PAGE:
The number of Britons who own cryptocurrencies has grown to around 2.3 million as fewer and fewer consumers think putting money in the nascent market is a gamble.
The Financial Conduct Authority said yesterday that its latest research indicated that around 400,000 additional adults had recently purchased bitcoin and other cryptoassets. The regulator’s survey suggests that 4.4% of the adult population owns cryptocurrencies, up from 3.9% in 2020.
Median holding rose to £ 300 from £ 260, and the biggest investment in value reported in the survey was £ 7million, from £ 30,000 a year ago.
Even as ownership increases, the watchdog has found that the public’s understanding of assets is declining. His research also showed that 14% of consumers had borrowed to invest in the crypto market, trends that may be of concern to regulators.
Cryptocurrencies such as bitcoin only exist as strings of computer code and, unlike conventional forms of currency, are not controlled by governments or central banks. The FCA believes that these assets have no intrinsic value and that their high volatility puts consumers at risk.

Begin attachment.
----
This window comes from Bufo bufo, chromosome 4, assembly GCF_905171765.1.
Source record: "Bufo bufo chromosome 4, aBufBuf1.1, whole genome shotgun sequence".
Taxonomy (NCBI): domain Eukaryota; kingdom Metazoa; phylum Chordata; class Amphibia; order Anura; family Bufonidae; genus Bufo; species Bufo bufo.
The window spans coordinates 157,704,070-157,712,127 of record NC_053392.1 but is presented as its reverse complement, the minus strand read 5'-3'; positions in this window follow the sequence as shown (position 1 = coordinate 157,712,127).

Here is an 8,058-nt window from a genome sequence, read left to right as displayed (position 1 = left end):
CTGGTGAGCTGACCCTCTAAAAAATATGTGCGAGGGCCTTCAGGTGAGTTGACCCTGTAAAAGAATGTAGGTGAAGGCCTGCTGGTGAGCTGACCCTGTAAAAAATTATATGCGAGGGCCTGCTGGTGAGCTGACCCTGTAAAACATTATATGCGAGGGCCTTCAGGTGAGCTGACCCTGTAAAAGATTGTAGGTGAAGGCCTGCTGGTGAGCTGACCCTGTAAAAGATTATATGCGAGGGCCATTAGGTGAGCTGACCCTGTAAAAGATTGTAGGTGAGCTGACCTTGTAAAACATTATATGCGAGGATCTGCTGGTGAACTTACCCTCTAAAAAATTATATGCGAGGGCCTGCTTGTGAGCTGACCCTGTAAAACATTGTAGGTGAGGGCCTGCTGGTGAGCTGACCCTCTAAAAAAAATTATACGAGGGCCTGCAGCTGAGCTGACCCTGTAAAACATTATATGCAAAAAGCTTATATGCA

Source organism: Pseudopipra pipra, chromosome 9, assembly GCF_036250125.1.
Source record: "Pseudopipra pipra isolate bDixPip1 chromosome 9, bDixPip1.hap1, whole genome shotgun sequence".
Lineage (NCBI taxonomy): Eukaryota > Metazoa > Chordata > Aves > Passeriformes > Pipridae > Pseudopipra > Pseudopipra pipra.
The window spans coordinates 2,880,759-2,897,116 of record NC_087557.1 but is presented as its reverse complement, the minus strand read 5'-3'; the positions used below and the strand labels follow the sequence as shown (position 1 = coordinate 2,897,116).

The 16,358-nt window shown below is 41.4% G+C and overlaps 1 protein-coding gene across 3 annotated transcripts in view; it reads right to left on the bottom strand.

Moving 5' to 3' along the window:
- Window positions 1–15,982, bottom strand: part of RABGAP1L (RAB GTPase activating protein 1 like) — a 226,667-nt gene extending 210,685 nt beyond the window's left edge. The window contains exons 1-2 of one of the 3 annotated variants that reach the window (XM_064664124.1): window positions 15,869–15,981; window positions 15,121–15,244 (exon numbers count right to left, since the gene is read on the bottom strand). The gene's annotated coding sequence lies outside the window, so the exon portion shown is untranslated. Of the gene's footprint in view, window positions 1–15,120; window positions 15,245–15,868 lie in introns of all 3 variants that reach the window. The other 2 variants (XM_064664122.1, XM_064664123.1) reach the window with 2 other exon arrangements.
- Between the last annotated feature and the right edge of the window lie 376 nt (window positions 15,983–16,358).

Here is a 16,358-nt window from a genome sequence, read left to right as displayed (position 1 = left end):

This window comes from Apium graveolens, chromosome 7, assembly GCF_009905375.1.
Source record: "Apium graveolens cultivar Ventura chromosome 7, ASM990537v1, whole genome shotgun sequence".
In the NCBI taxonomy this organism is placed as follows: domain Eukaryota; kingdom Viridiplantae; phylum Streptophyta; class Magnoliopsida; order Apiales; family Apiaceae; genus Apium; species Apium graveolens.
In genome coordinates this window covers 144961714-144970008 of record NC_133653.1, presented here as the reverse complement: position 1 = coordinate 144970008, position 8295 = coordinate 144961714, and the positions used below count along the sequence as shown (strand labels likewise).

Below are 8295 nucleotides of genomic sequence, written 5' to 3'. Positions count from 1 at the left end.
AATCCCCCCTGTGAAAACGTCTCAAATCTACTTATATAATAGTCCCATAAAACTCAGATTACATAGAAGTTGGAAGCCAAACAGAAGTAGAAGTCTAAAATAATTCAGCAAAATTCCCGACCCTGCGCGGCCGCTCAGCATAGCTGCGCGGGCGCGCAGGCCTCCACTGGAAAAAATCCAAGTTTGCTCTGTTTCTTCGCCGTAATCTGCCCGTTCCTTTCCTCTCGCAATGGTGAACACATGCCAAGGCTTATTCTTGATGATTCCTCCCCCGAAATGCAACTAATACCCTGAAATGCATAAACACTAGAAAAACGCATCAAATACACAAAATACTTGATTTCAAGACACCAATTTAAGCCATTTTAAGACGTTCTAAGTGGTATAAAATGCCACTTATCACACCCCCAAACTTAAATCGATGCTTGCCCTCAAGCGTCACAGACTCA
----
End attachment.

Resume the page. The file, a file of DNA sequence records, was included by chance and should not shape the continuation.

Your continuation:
Cryptocurrencies are mostly unregulated. If investments explode, consumers are unlikely to be eligible for recourse from the Financial Services Compensation Scheme, the rescue fund for the investment industry.
Global regulators are also concerned that the cryptomarket could be exploited by money launderers and other criminals.
Rick Eling, chief investment officer at Quilter Financial Planning, part of Quilter, the wealth manager, said: “The fact that participation in cryptocurrencies is up but understanding is down paints a troubling picture. “
The FCA’s findings are based on an online survey of 2,568 people, 146 of whom were former or current crypto-asset investors. This sample was completed by 994 people who owned or had previously owned digital assets.
Bitcoin went from just under $ 29,000 at the start of the year to over $ 64,000 in April, but has now fallen below $ 39,000.